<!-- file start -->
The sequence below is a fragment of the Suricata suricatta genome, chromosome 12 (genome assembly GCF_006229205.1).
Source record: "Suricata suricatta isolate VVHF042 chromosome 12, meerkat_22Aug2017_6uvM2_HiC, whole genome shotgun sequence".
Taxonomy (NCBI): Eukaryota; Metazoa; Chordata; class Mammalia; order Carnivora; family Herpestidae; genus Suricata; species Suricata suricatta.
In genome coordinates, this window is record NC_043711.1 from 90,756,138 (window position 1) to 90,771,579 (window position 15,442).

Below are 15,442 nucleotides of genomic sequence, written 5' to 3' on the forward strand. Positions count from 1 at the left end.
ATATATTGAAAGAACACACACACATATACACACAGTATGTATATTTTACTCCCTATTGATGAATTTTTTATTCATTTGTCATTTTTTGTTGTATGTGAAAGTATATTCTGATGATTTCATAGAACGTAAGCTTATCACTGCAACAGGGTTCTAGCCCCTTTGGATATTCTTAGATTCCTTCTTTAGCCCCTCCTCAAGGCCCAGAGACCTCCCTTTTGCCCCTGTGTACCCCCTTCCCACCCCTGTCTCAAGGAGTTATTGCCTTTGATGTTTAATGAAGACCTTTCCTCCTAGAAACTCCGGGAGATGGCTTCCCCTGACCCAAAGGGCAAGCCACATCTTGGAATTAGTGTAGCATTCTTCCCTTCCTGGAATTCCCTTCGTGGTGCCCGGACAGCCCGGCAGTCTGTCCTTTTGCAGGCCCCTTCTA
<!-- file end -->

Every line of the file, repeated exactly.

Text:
The sequence below is a fragment of the Suricata suricatta genome, chromosome 12 (genome assembly GCF_006229205.1).
Source record: "Suricata suricatta isolate VVHF042 chromosome 12, meerkat_22Aug2017_6uvM2_HiC, whole genome shotgun sequence".
Taxonomy (NCBI): Eukaryota; Metazoa; Chordata; class Mammalia; order Carnivora; family Herpestidae; genus Suricata; species Suricata suricatta.
In genome coordinates, this window is record NC_043711.1 from 90,756,138 (window position 1) to 90,771,579 (window position 15,442).

Below are 15,442 nucleotides of genomic sequence, written 5' to 3' on the forward strand. Positions count from 1 at the left end.
ATATATTGAAAGAACACACACACATATACACACAGTATGTATATTTTACTCCCTATTGATGAATTTTTTATTCATTTGTCATTTTTTGTTGTATGTGAAAGTATATTCTGATGATTTCATAGAACGTAAGCTTATCACTGCAACAGGGTTCTAGCCCCTTTGGATATTCTTAGATTCCTTCTTTAGCCCCTCCTCAAGGCCCAGAGACCTCCCTTTTGCCCCTGTGTACCCCCTTCCCACCCCTGTCTCAAGGAGTTATTGCCTTTGATGTTTAATGAAGACCTTTCCTCCTAGAAACTCCGGGAGATGGCTTCCCCTGACCCAAAGGGCAAGCCACATCTTGGAATTAGTGTAGCATTCTTCCCTTCCTGGAATTCCCTTCGTGGTGCCCGGACAGCCCGGCAGTCTGTCCTTTTGCAGGCCCCTTCTA